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Why GRPN Is Going Back To $20.. The Future Of Groupon & Why Google Will Buy It

|Includes: GOOG, Groupon, Inc. (GRPN)

Let me start by saying that Groupon is not for everyone. I dislike shopping and rarely go into shops, only going into one to buy something when I need something specific. Retail shops don't like people like us (they would all go broke if everyone was like me). They need the buy-on-whim shoppers like my wife who would pop into a shop and buy a new outfit or shoes without a reason.

Having said that, I am a GRPN addict and make a purchase a week on average if not more. Finding interesting stuff at a deal is a high. Even if a portion of the 38 million active users feel the same way, GRPN has a future. Buyers fatigue is a fair argument and at times the daily mail can clog up one's inbox. Despite that, users like me still open the email at least 4-5 times a week (I know a few besides myself).

I give you three reasons why I like GRPN right now and a final vision of how I see GRPN after Google buys it over.

1) Competitors are dying: Amazon's loss attributed to living space puts the nail on the coffin. While entry barriers are perceived as low in this business, unlike other internet businesses where user growth is considered more important and the networking effect of users rising above a critical mass is what is considered as the holy grail, I believe that in this business merchant growth and relationship building is more important. Entry barriers are not low to build this and one needs to spend money over time to physically build this network.

2) Being the largest has advantages: With daily deal companies dying by the day, coupon buyers are learning the hard way that having bought a holiday package from a company that shuts shop leads to no-holiday!!! For larger ticket purchases consumers are shifting to the biggest and strongest financially. Good for GRPN.

3) Argument against merchants not returning to GRPN: Many analysts talk about the merchant losing money on the groupon and not using GRPN again. Having signed on to longer term deals with merchants, I disagree with the argument that merchants lose money in the long run. Contrary to that, I find that GRPN offers small merchants the cheapest way to spread awareness of their existence. As a Singapore resident, I have used massages, acupuncture, A/C servicing amongst other things and signed up with longer term packages for some. If the merchant is good in what they do, they will find GRPN the cheapest way to get long term customers. If they suck, then off course they will close down eventually.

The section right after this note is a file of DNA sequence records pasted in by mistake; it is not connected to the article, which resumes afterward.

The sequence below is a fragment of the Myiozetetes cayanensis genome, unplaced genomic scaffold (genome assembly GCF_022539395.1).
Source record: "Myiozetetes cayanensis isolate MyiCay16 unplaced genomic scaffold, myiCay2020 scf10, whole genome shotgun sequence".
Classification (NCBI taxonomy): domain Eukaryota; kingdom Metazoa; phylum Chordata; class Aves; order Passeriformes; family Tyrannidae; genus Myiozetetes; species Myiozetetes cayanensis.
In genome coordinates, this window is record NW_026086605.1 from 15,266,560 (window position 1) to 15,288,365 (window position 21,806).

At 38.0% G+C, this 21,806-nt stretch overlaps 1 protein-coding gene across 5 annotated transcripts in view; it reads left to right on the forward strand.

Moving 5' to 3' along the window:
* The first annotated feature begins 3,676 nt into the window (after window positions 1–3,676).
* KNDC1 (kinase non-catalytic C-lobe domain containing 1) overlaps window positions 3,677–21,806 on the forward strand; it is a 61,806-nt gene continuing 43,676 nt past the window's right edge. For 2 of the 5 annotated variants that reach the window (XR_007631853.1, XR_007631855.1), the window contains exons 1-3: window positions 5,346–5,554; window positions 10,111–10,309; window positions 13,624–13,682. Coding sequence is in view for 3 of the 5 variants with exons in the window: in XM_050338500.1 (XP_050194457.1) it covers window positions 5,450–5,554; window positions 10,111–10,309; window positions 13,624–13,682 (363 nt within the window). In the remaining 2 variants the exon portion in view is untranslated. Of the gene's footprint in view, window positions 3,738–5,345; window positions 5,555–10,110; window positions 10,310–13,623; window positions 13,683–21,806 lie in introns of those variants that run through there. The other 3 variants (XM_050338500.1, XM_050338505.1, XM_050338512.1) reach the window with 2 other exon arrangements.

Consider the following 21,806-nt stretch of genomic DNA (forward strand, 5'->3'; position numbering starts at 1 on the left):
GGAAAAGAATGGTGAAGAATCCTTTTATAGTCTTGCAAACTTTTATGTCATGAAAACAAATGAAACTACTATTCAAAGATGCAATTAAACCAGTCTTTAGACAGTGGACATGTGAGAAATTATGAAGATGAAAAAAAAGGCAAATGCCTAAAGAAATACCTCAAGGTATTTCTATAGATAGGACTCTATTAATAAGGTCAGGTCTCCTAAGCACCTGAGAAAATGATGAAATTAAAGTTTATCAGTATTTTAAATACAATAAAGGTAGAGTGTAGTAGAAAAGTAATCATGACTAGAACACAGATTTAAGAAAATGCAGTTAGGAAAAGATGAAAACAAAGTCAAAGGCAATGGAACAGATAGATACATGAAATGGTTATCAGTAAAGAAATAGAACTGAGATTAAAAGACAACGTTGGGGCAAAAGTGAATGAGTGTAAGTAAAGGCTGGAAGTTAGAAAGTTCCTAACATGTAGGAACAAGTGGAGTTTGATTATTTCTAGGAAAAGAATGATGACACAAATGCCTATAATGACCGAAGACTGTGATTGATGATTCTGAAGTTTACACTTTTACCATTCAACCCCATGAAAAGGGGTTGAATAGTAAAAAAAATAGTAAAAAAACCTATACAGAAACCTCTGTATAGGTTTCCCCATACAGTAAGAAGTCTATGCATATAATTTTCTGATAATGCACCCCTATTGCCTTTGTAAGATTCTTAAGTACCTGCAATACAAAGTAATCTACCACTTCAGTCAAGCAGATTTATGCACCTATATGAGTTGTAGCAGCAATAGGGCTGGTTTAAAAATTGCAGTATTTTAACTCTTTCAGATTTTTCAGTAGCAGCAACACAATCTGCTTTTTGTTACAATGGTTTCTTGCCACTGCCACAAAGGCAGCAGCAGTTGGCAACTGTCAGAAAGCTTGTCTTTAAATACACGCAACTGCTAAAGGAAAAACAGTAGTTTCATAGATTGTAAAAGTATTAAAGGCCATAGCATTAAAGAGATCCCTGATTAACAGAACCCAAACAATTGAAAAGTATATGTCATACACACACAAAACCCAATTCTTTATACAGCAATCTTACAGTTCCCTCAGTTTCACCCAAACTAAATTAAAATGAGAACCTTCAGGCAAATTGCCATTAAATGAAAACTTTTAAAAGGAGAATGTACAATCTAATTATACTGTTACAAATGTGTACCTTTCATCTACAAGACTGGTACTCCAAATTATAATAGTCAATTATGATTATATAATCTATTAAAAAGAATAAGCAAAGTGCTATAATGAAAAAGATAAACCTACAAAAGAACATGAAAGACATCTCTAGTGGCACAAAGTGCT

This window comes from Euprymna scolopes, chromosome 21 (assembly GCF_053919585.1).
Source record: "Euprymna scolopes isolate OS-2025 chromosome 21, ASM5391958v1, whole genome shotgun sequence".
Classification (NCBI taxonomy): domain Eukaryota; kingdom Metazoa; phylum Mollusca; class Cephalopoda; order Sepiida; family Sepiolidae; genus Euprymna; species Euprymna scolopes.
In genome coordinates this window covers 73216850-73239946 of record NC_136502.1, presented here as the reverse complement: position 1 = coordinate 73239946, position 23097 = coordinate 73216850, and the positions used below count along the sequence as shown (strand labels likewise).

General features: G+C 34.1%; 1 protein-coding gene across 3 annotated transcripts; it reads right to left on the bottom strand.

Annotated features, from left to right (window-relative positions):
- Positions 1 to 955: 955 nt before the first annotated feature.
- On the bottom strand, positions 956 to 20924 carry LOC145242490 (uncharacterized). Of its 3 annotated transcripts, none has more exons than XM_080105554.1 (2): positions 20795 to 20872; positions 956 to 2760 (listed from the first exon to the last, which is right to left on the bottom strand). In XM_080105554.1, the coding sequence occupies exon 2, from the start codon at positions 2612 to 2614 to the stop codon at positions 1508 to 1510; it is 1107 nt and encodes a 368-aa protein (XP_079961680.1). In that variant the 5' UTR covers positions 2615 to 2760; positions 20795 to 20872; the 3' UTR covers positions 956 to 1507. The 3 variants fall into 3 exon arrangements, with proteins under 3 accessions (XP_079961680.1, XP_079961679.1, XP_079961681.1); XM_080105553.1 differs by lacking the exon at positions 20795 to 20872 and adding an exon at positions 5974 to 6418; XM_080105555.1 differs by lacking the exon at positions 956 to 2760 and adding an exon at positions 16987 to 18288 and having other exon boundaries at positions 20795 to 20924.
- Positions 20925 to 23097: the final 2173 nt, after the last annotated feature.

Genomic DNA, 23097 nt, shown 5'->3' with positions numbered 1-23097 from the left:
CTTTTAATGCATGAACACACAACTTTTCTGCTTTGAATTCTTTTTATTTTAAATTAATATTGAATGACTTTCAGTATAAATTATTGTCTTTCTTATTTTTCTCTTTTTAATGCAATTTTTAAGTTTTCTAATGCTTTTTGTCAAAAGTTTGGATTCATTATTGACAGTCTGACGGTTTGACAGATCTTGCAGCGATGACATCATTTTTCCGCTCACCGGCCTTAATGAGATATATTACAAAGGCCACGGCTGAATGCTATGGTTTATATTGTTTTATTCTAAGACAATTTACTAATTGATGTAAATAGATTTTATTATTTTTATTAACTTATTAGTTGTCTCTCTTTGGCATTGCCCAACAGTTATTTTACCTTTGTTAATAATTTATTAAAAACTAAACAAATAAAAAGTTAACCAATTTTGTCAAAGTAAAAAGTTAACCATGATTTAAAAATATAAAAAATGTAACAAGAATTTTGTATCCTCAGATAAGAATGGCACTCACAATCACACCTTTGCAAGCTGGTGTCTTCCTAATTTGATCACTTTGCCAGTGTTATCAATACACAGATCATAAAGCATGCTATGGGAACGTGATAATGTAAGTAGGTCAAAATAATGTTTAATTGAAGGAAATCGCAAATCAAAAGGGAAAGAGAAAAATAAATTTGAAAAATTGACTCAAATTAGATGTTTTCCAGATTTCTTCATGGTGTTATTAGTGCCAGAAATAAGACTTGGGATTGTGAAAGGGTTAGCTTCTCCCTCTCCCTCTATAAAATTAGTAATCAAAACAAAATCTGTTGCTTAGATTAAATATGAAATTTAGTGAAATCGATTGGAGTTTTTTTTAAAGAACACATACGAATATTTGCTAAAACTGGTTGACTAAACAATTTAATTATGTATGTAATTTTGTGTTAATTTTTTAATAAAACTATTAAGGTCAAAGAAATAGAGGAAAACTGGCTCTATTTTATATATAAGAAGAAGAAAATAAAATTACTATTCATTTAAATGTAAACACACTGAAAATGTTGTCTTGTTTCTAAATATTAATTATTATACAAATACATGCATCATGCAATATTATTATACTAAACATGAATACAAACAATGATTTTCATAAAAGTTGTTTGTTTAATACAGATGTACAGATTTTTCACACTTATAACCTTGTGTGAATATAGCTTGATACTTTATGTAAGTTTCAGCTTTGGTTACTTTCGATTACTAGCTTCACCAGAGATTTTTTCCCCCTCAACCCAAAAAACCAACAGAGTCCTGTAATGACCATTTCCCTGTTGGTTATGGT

In addition, I find that human nature being as it is, we get bored of the status quo and are a curious lot, so once the package we buy from the merchant expires we will try another out. Thus implying that the merchant will also keep looking for new customers and coming back to use GRPN for the next set of customers.

Here is an interesting example of a large merchant using Groupon. Pizza Hut in Singapore started 6 new items on their menu. The Groupon offered any of the 6 with a drink at $9.95 verses $19.80, a 50% discount. 5000 people bought this groupon in 2 days. Assuming GRPN makes 50% of the $9.95 or approx $25k on this, and that Pizza Hut works on a 300% margin (i.e. the cost of the meal is $4.97) then, is this not a great way for pizza hut to get awareness to consumers about their new menu? If I like the new food item will I not go back to Pizza Hut (I never go to pizza hut cause find their pizza's terrible)? A win-win for Consumer-GRPN-Merchant.

The Future of Groupon

It's 1:30pm on a nice day in New York and you are walking down the street wondering what to eat. The Italian restaurant 2 blocks away is having a slow day with tons of tomato sauce that will go waste if enough pastas are not consumed by 3pm. The restaurant plugs in 50 arrabiata pastas available at 70% off for the next hour and a half on groupon-google. Your google android phone flashes the groupon to you and within minutes the 50 pastas are sold out to consumers within 10 blocks. Google maps shows you the way to the restaurant. Half the consumers also have a glass of wine (by then google has figured out which Groupon consumer likes Italian food and also their preference of wine).

Groupon today mass markets stuff to their 38 million active customers and counting. Soon they will start sending targeted mails based on an individual's preference. Combine it with Google, and for a certain type of customer (the 38 million and counting like me), GRPN-Google will know exactly what I like to do and take over how I spend my wallet.

In other words, in the future GRPN will target a deal at you based on

- Individual: who you are,

- Time: what time of the day it is,

- Location: where you are at that time,

- Habit: what you like to do typically,

- Options: which merchants close by have spare capacity to utilize or items to sell

- Matching: what you are most likely to buy

Disclosure: I am long GRPN.